Author(s): Yilmaz EH, Warren WH Jr
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Abstract Deceleration during braking could be controlled by (a) using the time derivative of the relative rate of optical expansion, relative to a -0.5 margin value of tau-dot (D.N. Lee, 1976) or (b) computing the required deceleration from spatial variables (i.e., perceived distance, velocity, or object size). Participants viewed closed-loop displays of approach to an object and regulated their deceleration with a brake. The object appeared on a checkerboard ground surface (providing velocity, distance, and size information) or with no background (providing only optical expansion). Mean tau-dot during braking was -0.51, and estimates of the critical value of tau-dot based on brake adjustments were -0.44 and -0.52, close to the expected value. There were no overall effects of the ground surface or object size. The results are consistent with a tau-dot strategy, where the direction and magnitude of brake adjustments are regulated using tau-dot.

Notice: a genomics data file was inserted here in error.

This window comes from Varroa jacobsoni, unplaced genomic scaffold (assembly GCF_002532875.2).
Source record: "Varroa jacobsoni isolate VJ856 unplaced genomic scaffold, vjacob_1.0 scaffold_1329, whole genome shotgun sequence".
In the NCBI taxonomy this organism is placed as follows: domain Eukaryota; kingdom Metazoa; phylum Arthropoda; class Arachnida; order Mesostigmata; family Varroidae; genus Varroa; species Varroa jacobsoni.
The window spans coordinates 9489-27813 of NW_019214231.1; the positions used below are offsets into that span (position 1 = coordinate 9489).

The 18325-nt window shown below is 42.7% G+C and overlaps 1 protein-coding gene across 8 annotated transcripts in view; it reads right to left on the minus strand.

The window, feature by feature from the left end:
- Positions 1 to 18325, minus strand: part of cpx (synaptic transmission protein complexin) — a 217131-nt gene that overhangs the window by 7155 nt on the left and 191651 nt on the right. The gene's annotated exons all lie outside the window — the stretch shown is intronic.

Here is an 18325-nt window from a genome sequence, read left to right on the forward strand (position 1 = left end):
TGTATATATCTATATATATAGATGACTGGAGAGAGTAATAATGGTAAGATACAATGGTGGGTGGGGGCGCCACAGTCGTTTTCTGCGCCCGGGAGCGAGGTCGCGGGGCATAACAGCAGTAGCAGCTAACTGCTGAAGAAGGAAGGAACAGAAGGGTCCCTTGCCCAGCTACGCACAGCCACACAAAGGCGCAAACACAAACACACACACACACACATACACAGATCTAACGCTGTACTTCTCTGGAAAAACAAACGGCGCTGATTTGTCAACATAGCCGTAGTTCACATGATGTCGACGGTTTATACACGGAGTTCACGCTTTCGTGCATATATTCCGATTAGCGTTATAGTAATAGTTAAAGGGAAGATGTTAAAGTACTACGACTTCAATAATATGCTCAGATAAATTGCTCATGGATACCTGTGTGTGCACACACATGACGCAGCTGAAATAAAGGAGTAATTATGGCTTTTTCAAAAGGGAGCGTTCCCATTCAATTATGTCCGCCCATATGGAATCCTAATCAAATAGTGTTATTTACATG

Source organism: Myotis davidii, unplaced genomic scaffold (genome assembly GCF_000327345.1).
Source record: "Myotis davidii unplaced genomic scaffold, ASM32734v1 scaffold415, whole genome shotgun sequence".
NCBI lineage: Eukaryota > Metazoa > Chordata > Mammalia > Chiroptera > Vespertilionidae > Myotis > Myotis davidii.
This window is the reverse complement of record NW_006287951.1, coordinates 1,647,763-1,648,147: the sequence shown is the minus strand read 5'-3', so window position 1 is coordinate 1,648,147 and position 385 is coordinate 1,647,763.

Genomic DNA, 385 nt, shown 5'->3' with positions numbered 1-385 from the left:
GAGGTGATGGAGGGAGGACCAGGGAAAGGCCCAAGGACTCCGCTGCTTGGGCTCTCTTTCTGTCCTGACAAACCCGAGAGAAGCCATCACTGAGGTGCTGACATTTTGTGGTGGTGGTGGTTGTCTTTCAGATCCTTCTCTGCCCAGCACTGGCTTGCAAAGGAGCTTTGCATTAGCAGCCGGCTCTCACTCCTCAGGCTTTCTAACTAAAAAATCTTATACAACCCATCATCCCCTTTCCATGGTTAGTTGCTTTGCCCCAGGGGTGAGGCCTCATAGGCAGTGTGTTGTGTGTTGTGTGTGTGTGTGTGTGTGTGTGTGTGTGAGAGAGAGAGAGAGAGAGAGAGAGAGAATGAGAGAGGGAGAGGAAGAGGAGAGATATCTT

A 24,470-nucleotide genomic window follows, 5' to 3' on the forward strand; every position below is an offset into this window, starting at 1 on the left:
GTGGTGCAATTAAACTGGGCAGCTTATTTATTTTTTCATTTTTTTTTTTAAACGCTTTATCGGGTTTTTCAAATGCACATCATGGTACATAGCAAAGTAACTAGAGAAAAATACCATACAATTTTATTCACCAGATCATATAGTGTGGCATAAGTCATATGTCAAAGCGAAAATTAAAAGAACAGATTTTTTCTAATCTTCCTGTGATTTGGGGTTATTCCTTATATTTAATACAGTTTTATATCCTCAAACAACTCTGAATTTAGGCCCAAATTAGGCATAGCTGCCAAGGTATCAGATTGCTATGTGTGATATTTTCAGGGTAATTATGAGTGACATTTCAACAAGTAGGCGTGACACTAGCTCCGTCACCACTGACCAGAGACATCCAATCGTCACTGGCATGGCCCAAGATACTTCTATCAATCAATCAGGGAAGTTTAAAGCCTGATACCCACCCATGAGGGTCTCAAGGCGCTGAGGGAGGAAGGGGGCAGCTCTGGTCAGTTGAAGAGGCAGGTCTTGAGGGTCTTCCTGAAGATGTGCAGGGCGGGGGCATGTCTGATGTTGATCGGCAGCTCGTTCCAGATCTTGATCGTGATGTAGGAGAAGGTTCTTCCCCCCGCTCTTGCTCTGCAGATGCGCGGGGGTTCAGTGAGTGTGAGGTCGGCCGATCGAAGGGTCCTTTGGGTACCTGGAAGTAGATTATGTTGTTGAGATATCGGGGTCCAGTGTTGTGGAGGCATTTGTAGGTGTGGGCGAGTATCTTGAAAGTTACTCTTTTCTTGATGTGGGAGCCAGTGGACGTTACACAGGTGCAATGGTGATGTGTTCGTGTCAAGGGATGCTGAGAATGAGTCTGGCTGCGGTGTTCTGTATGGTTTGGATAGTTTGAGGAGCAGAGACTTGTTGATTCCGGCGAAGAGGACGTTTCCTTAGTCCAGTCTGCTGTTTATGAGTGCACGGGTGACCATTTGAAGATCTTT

This article was published in J Exp Psychol Hum Percept Perform
and referenced in Journal of Ergonomics